In the South Caucasus, the Enemy of my Enemy is my Friend
The majority of Armenian respondents to the 2013 Caucasus Barometer (CB) questionnaire named Russia as Armenia’s biggest ally (83%), while just under half of Georgian respondents named Russia as an enemy (44%), and 7% in Azerbaijan noted Russia as the main enemy of their country. A split can be seen in the case of Turkey, as most Azerbaijanis view Turkey as an ally (91%) and just over a quarter of Armenians view Turkey as an enemy of their country (28%).
The tension that characterizes cross-border perceptions in the region makes the borders themselves highly securitized spaces. Far from a free flow of people or goods, cross-border trade and travel is restricted between Georgia and Russia, Armenia and Azerbaijan, and Armenia and Turkey following a series of wars over disputed territories.
Nevertheless, perceptions of borders can ebb and flow throughout history. Administrative boundaries can become state borders, as in the case of the South Caucasus in the early 1990s, and state borders can become as open as administrative ones, such as in the European Union. Similarly, perceptions of neighbors can vary across different issue areas. While opinions and alliances in the South Caucasus are largely polarized, the will (if not the actual ability) to trade and interact on a commercial level yields a slightly less tense picture. Countries with a strong negative perception of other countries can be extremely reluctant to engage economically with that country. However, when positions are less polarized, the approval to do business is much stronger.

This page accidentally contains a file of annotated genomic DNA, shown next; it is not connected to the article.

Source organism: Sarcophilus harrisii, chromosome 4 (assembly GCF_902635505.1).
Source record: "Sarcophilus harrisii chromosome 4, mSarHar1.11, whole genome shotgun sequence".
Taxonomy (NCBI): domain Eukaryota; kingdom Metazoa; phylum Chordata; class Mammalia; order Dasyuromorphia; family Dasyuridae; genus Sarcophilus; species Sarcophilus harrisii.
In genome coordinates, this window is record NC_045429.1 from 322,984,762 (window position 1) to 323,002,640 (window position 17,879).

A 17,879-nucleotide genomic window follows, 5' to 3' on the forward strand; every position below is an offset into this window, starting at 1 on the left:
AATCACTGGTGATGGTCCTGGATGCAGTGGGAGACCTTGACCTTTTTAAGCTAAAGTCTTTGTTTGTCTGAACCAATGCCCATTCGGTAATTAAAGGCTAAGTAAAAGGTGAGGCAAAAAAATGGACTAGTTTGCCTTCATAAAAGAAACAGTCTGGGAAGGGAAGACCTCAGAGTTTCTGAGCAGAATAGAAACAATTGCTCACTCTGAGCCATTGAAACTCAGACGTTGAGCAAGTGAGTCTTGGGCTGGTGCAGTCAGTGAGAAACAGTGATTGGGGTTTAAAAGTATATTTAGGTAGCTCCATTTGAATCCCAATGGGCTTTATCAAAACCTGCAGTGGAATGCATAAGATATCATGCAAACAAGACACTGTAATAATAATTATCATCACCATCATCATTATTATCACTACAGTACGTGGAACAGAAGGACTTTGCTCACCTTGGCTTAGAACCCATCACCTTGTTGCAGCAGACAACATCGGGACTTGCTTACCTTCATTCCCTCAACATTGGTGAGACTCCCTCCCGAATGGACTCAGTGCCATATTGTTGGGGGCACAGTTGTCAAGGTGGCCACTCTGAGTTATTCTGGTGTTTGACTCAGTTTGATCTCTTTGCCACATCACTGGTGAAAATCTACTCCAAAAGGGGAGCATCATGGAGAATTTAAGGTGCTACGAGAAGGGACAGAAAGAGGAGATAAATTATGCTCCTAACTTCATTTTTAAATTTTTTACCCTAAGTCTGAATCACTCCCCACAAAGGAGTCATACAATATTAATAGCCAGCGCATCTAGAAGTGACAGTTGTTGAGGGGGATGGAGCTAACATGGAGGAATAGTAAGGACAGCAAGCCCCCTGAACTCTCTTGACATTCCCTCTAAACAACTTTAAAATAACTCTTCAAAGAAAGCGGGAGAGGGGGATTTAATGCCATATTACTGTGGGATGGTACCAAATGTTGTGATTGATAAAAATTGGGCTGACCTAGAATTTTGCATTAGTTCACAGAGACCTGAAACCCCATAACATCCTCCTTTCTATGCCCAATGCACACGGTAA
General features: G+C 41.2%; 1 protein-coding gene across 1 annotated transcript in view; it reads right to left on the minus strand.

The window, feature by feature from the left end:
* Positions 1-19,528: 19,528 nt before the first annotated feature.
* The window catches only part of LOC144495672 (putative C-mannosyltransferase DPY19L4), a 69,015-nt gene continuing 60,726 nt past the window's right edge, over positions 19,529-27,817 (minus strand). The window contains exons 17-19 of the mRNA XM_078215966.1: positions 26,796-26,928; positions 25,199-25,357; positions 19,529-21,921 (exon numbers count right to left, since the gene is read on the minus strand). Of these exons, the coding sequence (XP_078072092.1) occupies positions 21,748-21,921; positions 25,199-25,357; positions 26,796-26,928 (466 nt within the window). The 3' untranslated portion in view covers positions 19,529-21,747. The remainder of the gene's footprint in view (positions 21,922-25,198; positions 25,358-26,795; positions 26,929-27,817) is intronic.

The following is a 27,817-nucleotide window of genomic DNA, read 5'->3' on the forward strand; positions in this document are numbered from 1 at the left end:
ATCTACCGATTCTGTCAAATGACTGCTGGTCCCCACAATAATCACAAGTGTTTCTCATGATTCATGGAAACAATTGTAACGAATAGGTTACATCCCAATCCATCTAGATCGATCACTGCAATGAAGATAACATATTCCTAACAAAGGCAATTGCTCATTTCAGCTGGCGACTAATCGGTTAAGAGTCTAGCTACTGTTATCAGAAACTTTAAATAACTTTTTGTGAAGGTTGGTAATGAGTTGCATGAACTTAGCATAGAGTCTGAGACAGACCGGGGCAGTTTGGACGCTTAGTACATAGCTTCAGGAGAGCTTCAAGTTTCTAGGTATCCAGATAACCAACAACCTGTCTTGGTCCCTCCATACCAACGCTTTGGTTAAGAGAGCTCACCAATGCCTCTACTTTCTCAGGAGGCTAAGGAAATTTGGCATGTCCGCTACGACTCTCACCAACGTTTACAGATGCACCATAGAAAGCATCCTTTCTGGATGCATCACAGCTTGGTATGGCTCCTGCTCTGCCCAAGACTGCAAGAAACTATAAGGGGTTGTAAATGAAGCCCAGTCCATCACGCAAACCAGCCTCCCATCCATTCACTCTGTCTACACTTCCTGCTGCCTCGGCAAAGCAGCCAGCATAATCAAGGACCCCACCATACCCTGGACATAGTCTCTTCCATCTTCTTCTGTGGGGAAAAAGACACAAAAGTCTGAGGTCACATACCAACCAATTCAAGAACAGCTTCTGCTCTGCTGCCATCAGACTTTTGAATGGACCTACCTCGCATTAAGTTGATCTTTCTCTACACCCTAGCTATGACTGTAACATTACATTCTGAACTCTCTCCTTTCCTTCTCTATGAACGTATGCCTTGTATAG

The 2013 CB asked whether people approved of doing business with a range of different ethnicities. The percentage of Armenians, Azerbaijanis and Georgians who approved of doing business with the titular groups of the countries they highlighted as their main enemies is shown below.
In 2013, Azerbaijanis overwhelming felt that Armenia was the main enemy of Azerbaijan, and only 1% said they approve of doing business with Armenians. However, although 66% of Armenians said the main enemy of Armenia was Azerbaijan, a significantly higher amount said they approve of doing business with Azerbaijanis (22%). For Georgians—who have the least polarized views—although 44% said Russia was the main enemy of Georgia, the majority said they approve of doing business with Russians (80%). Economic dependence and economic hardship certainly have a role to play in this pattern, with all three countries naming economic concerns (along with territorial claims) as core problems facing their populations.
However, even though Georgian export dependence on Russia is relatively low at 7%, cross-border trade would almost certainly increase if trade were to become more feasible. While it is not clear from this data whether openness to trade is driving reductions in hostility or vice versa, it is an important reminder that the practical need to coexist has the potential to ease relations between hostile countries. In a region such as the South Caucasus where perceptions of others across borders are so polarized, seeking common ground such as the need for economic development could be a potential arena for cooperation. To explore more aspects of cross-border relations, visit the CRRC’s Online Data Analysis tool.
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